as a protection, by causing the defenseless creature to be taken for an arboreal tiger-cat, or some such beast of prey.
This finishes the series of such of the American monkeys as have a larger number of teeth than those of the Old World. But there is another group, the Marmosets, which have the same number of teeth as Eastern monkeys, but differently distributed in the jaws, a premolar being substituted for a molar tooth. In other particulars they resemble the rest of the American monkeys. These are very small and delicate creatures, some having the body only seven inches long. The thumb of the hands is not opposable, and instead of nails they have sharp, compressed claws. These diminutive monkeys have long, non-prehensile tails, and they have a silky fur, often of varied and beautiful colors. Some are striped with gray and white, or are of rich brown or golden-brown tints, varied by having the head or shoulders white or black, while in many there are crests, frills, manes, or long ear-tufts, adding greatly to their variety and beauty. These little animals are timid and restless; their motions are more like those of a squirrel than a monkey. Their sharp claws enable them to run quickly along the branches, but they seldom leap from bough to bough, like the larger monkeys. They live on fruits and insects, but are much afraid of wasps, which they are said to recognize even in a picture. This completes our sketch of the American monkeys, and we see that, although they possess no such remarkable forms as the gorilla or the baboons, yet they exhibit a wonderful diversity of external characters, considering that all seem equally adapted to a purely arboreal life. In the howlers we have a specially developed voice-organ, which is altogether peculiar; in the spider-monkeys we find the adaptation to active motion among the topmost branches of the forest-trees carried to an extreme point of development; while the singular nocturnal monkeys, the active squirrel-monkeys, and the exquisite little marmosets, show how distinct are the forms under which the same general type may be exhibited, and in how many varied ways existence may be sustained under almost identical conditions.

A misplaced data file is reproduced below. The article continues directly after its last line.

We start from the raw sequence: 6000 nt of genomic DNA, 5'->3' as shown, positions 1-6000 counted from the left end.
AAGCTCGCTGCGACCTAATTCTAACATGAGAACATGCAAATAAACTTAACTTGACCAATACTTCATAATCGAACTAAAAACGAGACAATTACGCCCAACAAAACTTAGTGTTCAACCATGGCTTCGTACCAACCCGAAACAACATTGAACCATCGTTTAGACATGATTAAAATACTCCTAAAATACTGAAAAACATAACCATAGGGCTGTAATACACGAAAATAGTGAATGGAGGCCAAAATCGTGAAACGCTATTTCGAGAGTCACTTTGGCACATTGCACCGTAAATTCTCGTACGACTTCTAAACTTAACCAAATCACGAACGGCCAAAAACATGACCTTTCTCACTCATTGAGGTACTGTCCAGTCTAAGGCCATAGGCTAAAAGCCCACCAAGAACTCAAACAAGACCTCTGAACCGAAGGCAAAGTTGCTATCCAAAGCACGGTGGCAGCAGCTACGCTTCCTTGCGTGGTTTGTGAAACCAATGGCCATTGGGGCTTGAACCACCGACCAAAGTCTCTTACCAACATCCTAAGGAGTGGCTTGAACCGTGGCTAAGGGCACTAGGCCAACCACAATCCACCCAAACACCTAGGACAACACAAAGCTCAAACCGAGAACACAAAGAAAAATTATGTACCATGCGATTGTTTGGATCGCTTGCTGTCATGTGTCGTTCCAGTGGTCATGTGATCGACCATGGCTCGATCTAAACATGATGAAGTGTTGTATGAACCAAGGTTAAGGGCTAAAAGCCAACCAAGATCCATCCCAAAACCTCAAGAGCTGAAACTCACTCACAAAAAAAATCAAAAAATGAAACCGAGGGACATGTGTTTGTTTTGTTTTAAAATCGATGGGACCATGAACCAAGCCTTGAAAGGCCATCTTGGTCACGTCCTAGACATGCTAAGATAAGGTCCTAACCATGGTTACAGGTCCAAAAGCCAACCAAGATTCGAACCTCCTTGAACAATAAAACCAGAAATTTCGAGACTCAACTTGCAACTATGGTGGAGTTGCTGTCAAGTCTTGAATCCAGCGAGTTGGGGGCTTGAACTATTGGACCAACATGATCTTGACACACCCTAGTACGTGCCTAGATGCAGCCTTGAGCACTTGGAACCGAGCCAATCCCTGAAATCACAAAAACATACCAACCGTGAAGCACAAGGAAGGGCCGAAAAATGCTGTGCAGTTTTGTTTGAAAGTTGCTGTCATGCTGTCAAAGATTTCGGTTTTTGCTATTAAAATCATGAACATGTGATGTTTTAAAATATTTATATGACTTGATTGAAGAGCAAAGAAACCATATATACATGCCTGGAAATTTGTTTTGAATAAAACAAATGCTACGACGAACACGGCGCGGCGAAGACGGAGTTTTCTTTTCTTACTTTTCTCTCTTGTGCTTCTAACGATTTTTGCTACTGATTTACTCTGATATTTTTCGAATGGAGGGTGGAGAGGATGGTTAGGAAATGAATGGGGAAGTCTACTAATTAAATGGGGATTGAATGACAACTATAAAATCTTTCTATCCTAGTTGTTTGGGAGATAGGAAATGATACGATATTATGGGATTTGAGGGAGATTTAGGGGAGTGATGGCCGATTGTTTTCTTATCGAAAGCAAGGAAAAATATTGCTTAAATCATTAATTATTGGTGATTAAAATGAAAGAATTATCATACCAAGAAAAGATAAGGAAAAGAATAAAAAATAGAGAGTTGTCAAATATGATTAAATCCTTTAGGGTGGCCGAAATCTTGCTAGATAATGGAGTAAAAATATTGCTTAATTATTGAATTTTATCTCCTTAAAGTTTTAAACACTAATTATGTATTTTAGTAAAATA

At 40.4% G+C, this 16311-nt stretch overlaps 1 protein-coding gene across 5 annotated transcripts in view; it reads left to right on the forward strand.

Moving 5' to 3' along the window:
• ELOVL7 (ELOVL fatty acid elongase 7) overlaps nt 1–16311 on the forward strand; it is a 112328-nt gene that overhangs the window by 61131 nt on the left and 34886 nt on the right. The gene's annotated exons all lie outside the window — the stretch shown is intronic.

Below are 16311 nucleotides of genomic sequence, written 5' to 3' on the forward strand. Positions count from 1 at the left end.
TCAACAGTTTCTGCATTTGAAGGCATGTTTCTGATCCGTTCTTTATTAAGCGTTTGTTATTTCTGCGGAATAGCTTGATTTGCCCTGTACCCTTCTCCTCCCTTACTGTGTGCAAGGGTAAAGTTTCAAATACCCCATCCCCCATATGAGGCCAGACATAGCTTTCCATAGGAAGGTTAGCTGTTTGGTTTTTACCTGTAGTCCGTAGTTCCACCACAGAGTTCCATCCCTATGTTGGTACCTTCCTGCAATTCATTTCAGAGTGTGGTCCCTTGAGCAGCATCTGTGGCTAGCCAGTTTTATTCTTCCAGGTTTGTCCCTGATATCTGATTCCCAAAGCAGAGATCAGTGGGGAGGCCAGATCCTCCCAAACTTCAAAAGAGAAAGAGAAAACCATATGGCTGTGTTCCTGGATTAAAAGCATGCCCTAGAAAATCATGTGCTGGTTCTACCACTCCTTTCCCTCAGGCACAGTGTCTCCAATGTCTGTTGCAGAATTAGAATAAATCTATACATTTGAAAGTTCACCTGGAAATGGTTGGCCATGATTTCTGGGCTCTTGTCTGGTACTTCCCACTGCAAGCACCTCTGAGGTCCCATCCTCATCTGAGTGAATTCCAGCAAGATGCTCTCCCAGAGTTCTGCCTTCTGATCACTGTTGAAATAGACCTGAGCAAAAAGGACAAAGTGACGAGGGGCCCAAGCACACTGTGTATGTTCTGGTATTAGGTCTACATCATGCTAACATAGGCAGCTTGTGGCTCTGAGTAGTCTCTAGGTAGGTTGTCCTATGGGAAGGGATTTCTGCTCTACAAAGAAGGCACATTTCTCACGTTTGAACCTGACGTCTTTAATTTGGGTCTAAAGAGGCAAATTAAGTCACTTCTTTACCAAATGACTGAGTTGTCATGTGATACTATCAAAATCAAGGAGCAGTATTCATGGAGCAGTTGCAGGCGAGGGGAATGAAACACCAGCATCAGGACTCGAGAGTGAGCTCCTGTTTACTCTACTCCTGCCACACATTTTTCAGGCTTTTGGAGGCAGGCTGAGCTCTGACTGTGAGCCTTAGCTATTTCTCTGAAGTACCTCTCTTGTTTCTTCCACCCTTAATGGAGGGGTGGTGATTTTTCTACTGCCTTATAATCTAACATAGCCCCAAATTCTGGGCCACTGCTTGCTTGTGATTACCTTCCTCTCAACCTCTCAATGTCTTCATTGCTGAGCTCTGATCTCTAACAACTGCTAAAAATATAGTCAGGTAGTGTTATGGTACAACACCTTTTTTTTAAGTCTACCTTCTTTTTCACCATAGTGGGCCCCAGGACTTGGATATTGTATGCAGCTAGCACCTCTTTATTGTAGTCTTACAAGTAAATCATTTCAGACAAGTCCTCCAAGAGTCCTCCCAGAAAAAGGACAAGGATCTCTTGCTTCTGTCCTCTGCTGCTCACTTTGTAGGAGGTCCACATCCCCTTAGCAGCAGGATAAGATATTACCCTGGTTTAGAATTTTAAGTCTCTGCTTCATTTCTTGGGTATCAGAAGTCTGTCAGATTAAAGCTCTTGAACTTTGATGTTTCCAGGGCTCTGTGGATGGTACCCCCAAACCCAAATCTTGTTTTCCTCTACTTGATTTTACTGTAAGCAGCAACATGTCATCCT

Lemurs.—In the general term, monkeys, considered as equivalent to the order Primates, or the Quadrumana of naturalists, we have to include another sub-type, that of the lemurs. These animals are of a lower grade than the true monkeys, from which they differ in so many points of structure that they are considered to form a distinct sub-order, or, by some naturalists, even a separate order. They have usually a much larger head and more pointed muzzle than monkeys; they vary considerably in the number, form, and arrangement of the teeth; their thumbs are always well developed, but their fingers vary much in size and length; their tails are usually long, but several species have no tail whatever, and they are clothed with a more or less woolly fur, often prettily variegated with white and black. They inhabit the deep forests of Africa, Madagascar, and Southern Asia,